by Matt Everard, managing director of Barrington Freight
The growth of developing nation’s economies – India is a fine example – has led to a surge in the amount of outsourcing contracts from developed nations. In 2013 there were 2,637,239 jobs outsourced offshore from the US alone, according to Sourcing Line Computer Economics. Outsourcing is not just a cost reduction tactic; it can also enable your business to access specialized services. You may well yearn for a new computer programmer, but cannot justify portioning some of your budget towards an in-house salary, or perhaps you simply want to avoid the strenuous hiring process.
Outsourcing may be the answer, on the other hand there are a myriad of potential pitfalls that may await you.
Offshore – Communication and Time-zone Differences.
Non-core services provided by someone in a different continent can prove to be a real issue. Cultural and linguistic barriers should not be overlooked. Although your new employee’s capability and professionalism might be clearly evident, will they be able to deliver according to your specific requirements and on schedule? If your business relationship requires regular and prompt communication, then the time-zone difference is also an important factor. Many companies partake in ‘nearshoring’, as opposed to ‘offshoring’, to help overcome these barriers. Western and Central European businesses outsourcing to Eastern Europe is an example of ‘nearshoring’. If cost reduction is your main motivation, then consider ‘offshoring’. However, if you simply want to acquire new expertise then you might want to consider a more local option.
Loss of Control.
It is important to remember that, although you are still in charge, you are sacrificing a portion of your managerial control. You may struggle to implement your company’s ethos into the work carried out by an auxiliary agency. An outside company will be driven by their own profits, not yours, even if you come into the equation. If you have outsourced to a specialised and highly skilled partner, then this might not be such an issue. In contrast the loss of control could actually prove to be a benefit, it can free up management time allowing you to focus on more important areas. Can you justify forgoing this control, when considering the potential benefits? This careful balance will be the crux in your decision making process. Manufacturing, ahead of IT services, has been the most outsourced service for some time now (53% in 2013, Sourcing Line Computer Economics). If you forget the obvious labour cost benefits, there are other reasons for this; it is a service of which the quality and output can be easily measured. Moving manufacturing to a new business partner can also prove to be a considerably easier process, when compared to other areas of business.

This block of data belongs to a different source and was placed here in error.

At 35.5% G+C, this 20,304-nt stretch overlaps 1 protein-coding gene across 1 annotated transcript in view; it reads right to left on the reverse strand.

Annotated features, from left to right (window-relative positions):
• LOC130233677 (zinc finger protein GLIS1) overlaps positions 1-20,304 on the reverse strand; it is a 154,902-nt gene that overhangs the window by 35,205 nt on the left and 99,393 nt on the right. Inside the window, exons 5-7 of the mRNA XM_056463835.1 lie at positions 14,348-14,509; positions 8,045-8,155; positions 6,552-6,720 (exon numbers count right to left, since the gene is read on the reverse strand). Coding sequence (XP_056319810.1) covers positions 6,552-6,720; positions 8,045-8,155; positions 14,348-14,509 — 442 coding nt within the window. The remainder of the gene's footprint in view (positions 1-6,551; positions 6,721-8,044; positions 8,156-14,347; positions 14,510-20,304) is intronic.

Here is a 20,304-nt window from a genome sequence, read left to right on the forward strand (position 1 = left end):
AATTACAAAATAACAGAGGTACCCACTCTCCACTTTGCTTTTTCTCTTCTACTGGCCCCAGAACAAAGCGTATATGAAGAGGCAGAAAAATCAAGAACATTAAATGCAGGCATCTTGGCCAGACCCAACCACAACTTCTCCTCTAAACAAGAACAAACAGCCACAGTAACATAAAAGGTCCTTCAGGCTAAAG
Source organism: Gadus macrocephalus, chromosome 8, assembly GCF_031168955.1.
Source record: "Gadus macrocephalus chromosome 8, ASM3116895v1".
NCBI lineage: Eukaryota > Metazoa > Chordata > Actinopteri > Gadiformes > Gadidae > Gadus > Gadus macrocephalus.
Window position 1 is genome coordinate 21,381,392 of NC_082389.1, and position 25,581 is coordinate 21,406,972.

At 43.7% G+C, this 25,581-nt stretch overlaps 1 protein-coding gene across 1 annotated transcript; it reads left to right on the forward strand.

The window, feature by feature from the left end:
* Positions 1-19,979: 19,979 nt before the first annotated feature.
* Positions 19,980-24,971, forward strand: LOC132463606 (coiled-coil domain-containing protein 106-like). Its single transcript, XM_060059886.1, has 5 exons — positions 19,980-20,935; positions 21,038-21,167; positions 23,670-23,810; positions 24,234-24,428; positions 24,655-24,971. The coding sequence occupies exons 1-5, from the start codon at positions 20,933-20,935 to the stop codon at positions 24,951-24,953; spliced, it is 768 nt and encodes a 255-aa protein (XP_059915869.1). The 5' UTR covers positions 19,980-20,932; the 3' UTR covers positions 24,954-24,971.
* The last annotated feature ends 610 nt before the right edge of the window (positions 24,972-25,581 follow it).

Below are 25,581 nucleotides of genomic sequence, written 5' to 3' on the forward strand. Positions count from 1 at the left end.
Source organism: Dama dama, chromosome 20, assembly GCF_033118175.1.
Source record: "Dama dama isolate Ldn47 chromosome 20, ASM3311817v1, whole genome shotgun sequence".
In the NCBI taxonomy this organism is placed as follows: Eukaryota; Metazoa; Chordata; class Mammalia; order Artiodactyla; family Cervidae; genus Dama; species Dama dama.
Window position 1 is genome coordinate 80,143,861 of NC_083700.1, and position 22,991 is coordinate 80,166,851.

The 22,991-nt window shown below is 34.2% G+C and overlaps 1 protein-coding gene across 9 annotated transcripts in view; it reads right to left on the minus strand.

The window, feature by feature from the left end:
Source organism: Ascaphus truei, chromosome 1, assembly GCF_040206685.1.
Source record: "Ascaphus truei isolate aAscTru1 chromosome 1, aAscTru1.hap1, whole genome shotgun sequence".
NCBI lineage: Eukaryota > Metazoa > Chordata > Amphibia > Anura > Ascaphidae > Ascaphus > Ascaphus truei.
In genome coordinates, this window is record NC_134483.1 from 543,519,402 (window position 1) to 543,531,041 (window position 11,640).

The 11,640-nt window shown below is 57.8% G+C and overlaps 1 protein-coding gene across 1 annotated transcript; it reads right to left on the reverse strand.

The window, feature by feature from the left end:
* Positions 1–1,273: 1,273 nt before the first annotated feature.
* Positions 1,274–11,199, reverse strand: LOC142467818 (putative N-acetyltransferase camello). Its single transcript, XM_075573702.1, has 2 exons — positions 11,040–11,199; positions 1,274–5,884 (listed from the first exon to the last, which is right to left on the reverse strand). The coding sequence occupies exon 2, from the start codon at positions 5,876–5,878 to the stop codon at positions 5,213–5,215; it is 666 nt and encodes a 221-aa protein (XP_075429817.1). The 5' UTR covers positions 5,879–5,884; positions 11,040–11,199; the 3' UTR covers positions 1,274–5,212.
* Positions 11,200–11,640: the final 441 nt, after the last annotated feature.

Is Outsourcing a Long Term Solution?
Many employers opt for outsourcing as it allows them to take advantage of recent changes in the market. The quick delivery time offered is certainly a distinct benefit. Although it is fairly simple to cease your contract, you may have invested a lot of time with your outside agency. It is not your company that has developed your business in a particular area, with the end of a contract you may lose some of the knowledge built up over time. As your company grows, what was once deemed as a non-core service might evolve into a core service. Your productivity in this particular area might stall as you shift towards an in-house team. You have to determine whether investing in an in-house team, at an earlier stage, might be a more sensible long term option. Equate your predicted long term growth with the value of the service that you desire, this will help you come to a conclusion.
Summary – Equate all the Factors Carefully.
Rushing into a decision about outsourcing will only come back to damage your business at a later date. There are a plethora of considerations that should come into your decision making. The service you require, how much control you are willing to sacrifice, and how this service will develop alongside your predicted growth are the principle factors to consider.
Matt Everard is the Managing Director of Barrington Freight, a team of freight professionals with decades of experience in the shipping industry. Overseeing the business, he is particularly active within the marketing and business development sectors of his company. He has grown the business into an established force within the shipping industry, with high profile clients across the globe.